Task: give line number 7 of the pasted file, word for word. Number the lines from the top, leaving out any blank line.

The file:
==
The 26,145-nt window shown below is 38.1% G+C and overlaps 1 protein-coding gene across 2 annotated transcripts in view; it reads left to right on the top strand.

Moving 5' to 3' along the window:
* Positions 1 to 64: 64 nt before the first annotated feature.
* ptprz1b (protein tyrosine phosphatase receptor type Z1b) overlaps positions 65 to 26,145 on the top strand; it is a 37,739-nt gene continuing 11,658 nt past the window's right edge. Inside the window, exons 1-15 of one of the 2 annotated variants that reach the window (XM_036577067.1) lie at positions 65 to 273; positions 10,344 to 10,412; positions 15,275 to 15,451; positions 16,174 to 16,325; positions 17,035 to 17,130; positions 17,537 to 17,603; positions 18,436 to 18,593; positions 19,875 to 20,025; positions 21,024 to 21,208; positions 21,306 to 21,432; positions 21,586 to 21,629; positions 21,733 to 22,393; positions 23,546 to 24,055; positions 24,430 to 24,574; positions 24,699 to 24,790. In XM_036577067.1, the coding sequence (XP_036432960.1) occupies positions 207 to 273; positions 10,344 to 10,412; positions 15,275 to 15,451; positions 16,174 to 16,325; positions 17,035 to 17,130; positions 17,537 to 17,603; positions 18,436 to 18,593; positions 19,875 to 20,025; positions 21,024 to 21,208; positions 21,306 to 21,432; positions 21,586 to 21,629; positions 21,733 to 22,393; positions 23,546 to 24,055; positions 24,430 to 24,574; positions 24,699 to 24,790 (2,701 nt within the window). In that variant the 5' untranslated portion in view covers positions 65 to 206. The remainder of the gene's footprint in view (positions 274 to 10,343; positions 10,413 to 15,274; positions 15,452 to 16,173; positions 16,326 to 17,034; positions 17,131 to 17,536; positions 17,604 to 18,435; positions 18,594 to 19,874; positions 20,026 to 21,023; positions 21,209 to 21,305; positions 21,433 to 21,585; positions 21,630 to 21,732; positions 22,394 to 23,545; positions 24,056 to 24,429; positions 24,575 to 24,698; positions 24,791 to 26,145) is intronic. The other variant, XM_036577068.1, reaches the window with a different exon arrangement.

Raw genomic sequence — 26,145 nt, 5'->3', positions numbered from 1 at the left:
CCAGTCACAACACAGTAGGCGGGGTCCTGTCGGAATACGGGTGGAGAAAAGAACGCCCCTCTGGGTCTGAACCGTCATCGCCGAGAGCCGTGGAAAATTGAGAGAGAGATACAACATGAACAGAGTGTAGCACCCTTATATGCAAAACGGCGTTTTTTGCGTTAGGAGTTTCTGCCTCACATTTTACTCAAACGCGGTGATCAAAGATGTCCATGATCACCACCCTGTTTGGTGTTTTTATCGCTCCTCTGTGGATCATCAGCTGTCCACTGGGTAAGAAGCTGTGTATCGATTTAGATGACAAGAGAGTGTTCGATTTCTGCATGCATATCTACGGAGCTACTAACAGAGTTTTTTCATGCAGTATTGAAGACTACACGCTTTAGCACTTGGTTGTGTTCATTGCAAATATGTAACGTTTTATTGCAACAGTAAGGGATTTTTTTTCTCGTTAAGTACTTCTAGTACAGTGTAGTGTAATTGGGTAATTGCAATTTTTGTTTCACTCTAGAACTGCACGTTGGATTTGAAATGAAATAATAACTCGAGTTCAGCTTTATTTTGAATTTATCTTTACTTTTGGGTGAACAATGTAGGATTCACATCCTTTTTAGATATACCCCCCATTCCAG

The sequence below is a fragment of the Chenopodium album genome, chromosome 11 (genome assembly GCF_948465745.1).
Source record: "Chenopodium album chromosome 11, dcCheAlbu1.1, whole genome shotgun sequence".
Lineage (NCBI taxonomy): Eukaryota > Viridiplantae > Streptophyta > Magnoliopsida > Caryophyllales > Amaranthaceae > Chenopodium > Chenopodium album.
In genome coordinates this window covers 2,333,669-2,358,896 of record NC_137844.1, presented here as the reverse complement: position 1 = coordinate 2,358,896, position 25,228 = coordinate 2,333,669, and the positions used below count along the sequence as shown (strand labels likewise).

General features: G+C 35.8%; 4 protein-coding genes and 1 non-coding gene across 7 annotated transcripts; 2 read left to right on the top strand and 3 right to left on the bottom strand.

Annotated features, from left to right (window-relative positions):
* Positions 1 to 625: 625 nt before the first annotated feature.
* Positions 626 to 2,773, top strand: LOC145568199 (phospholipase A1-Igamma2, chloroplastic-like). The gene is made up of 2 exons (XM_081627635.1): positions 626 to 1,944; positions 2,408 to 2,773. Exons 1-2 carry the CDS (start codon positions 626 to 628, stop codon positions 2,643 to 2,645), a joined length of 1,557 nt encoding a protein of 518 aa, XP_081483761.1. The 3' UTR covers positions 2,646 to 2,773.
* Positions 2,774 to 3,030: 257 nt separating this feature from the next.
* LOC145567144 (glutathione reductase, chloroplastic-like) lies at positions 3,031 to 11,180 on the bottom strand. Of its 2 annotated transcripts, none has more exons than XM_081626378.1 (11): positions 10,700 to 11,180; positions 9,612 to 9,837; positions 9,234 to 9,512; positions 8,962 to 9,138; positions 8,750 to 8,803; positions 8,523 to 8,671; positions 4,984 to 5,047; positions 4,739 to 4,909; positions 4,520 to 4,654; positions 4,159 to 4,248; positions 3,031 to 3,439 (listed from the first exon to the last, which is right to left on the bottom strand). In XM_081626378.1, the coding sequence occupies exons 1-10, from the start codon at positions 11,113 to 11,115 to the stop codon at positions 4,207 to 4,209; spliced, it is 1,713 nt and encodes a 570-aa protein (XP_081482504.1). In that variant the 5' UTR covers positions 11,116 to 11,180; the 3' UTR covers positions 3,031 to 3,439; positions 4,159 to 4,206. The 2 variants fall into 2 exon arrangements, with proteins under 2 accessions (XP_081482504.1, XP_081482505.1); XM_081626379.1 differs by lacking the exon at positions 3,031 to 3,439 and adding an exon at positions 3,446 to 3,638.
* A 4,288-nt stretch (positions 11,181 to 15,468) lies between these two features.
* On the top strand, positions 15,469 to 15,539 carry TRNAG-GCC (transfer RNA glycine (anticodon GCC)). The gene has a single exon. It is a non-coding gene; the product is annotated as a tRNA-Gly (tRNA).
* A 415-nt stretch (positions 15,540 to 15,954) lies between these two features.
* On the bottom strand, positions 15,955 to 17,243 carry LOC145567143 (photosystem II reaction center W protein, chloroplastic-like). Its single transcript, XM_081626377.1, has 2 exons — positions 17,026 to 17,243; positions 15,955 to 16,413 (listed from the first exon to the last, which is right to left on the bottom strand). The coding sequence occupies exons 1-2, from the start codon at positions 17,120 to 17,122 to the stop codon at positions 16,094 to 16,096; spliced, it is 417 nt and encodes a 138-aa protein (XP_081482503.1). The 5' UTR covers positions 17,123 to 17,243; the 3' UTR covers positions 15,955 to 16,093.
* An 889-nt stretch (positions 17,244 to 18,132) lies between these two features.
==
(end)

The sequence below is a fragment of the Chenopodium album genome, chromosome 11 (genome assembly GCF_948465745.1).